07 October 2009

Pokhara to Varanasi

After the nightmare journey from Tatopani to Pokhara we were a little apprehensive about what our final big overland journey through Nepal would bring us . . . nausea, nightmares, serious injury or death all appeared to be on the menu.

The first leg of the journey was a 9 hour stint on a bus to the town of Sunauli on the boarder with India. Once again we had the misfortune to have a lunatic driver who seemed to be a little lacking in the cranium. This particular fella liked to spend most of his time racing our 50 seat bus against the other traffic as if he were driving a maxed up Citroen Saxo through a Tamworth retail park. It wasn't quite as bad as the last journey but that's like saying having your foot cut off isn't as bad as having an arm removed - neither of them are particularly pleasant.

Because the traffic at the boarder is so bad the bus drops you off a couple of miles short of Sunauli. You then have to complete the remainder of the journey on a bicycle rickshaw. This was also a little nerve wracking as our wonky little bicycles didn't seem to offer much protection as we weaved in and out of the trucks.

We crossed over the boarder and struggled to find the Indian immigration office. Normally there's some sort of official looking building with flags and men in important looking uniforms. Here It turned out to be a small table at the side of the road staffed by a bloke in a grubby shirt.

Once over the boarder we then had a 3 hour taxi ride before we got to Gorakhpur where we were going to spend the night. At last it was a relief to finally have a sensible driver. Things went very well for the first hour until it got dark and we discovered that our taxi had no headlights. This made seeing the multitude of things that you find on the sides of an Indian road very difficult to spot, particularly when there's no street lighting and the traffic coming the other way is blinding you with their lights on full beam. This time we weren't as much worried for our own safety but more for the pedestrians, cyclists, rickshaw drivers, dogs and cows that wander aimlessly about. The last thing we want is to be lynched for knocking someone or their sacred cow over!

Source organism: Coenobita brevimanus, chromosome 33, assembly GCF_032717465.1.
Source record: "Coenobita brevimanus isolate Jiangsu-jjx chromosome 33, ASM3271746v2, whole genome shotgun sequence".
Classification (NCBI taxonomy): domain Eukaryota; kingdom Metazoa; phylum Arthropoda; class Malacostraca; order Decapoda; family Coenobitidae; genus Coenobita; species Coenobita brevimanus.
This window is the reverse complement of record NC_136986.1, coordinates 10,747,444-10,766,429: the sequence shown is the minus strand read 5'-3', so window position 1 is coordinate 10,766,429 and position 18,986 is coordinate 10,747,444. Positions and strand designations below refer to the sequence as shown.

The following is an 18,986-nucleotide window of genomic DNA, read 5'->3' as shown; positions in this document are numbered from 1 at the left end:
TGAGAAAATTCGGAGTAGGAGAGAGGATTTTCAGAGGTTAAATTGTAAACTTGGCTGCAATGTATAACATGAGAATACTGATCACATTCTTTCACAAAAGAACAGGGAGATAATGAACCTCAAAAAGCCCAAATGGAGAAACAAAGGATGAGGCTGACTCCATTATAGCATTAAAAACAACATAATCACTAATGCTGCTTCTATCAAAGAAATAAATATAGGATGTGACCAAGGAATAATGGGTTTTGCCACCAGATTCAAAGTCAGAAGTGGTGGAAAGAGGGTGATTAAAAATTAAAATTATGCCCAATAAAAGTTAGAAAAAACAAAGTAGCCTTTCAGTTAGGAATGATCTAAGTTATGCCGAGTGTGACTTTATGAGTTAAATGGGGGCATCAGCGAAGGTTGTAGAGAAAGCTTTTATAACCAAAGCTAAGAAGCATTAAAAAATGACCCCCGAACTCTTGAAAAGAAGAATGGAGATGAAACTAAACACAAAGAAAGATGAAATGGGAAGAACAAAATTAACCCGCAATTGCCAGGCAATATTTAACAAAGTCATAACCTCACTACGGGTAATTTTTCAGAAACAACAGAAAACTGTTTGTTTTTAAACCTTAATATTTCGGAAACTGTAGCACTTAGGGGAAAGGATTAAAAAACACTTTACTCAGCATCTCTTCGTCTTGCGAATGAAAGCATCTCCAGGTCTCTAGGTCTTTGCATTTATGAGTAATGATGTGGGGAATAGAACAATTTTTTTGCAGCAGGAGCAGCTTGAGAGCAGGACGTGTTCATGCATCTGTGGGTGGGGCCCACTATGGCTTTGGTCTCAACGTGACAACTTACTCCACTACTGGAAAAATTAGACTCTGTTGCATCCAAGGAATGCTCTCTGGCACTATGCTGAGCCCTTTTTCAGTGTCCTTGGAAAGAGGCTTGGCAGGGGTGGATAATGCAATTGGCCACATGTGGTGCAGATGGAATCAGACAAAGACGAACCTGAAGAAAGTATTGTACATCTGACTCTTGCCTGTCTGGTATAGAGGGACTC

The fun continued when we eventually arrived at Hotel Bobina in Gorakhpur. It was more like Hotel Bobins. We only decided to stay there after the glowing review that it had in the India Lonely Planet guide book. It turned out to be the most awful place we've stayed in since the hovel of the Safari Inn at Dar es Salaam. Our room was terrible; dirty walls, filthy bathroom with no hot water and possibly the most evil looking toilet I've ever seen in a hotel.

We needed some dinner after being on the road since dawn but the only option was the hotel's own restaurant. We can't comment about how good or bad the food may have been because we couldn't get served. After being seated we waited 10 minutes for a menu but none came. By this time all the restaurant staff had disappeared so we asked at reception for some service. After another 5 minutes a waiter appeared so I again asked for a menu. The guy completely blanked me and walked past. We ended up buying dinner from the shop over the road and having a pick-nik in our filthy room instead!

Thank god when we eventually got on the train this morning. Hopefully the worst of the long distance, nightmare inducing road travel is behind us now that we are in India. One of the legacy's of the days of the British Empire is the extensive rail network that connects the country. Indian railways is the worlds second largest employer and has a staff of 1.6 million with a staggering 14 million passengers every day.

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